Gardening Basics

Understanding Labels: Organic, GMO, Heirloom, Hybrid

GMO Organic

There are many food labels we encounter on a daily basis, as well as certain technical terms applied to plants. Words such as “GMO”, “heirloom”, “organics”, “hybrid” are used often, but do we really know what they mean? While most people are familiar with them and have a basic idea on what these terms signify, it’s important to truly get to understand these labels. It will help you a lot when it comes to choosing your food more carefully, and it may help you with gardening, because you will be more familiar with various types of plants you can grow. Also, if you want to make your gardening fully organic, you need to know what it means and how to get there.

Numerous Labels

You encounter numerous labels on food everywhere you go. If you are interested in gardening, then you know that this labeling appears in garden centers regularly, and that so many plants and seeds and everything you encounter has some sort of a label. We see these labels in green markets, we see them in garden stores, we see them everywhere. Sometimes, labeling can be confusing, especially if we’re unsure about what the labels mean exactly.

While each of the most common labels requires a very in-depth, scientific answer to fully explain all of the aspects of a particular label, it’s possible to give a basic answer everybody can understand. These short explanation are not completely in-depth and they don’t cover all of the growing definitions, but they can serve as a first information that will give you a basic idea about these different labels. This way, you will have a basic understanding of the labels so you will be able to understand better the food you eat and plants you want to grow in your garden.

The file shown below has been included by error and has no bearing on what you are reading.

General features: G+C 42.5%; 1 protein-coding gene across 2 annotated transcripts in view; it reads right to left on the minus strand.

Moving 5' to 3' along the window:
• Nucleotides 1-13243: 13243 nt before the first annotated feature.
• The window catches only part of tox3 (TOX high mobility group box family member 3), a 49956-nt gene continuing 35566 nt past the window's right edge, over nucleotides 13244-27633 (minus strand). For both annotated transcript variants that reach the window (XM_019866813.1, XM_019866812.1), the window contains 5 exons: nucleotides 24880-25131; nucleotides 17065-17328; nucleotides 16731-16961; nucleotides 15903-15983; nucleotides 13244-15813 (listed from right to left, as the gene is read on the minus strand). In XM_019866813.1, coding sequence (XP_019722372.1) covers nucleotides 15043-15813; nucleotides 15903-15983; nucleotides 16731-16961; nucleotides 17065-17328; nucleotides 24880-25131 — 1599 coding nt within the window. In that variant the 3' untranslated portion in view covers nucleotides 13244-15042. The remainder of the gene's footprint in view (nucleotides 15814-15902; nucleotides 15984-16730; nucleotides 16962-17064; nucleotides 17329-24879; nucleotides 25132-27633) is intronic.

Organic

What does “organic” label means? Organic foods and plants are produced using only organic farming methods. These methods don’t use any chemical pesticides, chemical fertilizers or other synthetic inputs. This way, if you want to grow organic food in your garden, you have to forget about any chemical products.

In addition to this, organic foods are not processed using irradiation, industrial solvents or chemical food additives. They also never contain GMOs. They are completely free of any chemical additives. You will recognize organic foods based on the label on the packed. You will also be able to buy organic seeds in the stores.

GMO Organic

GMO

What does GMO mean? GMO stands for “Genetically Modified Organism”. These are plants and animals creating using gene splicing techniques in the genetic engineering or biotechnology. This is an experiment technology often merging DNA of different species and thus creating combinations of plant, animal, viral and bacterial genes that don’t occur in nature or in traditional crossbreeding. Since GMO technologies are still pretty new they are still not researched enough.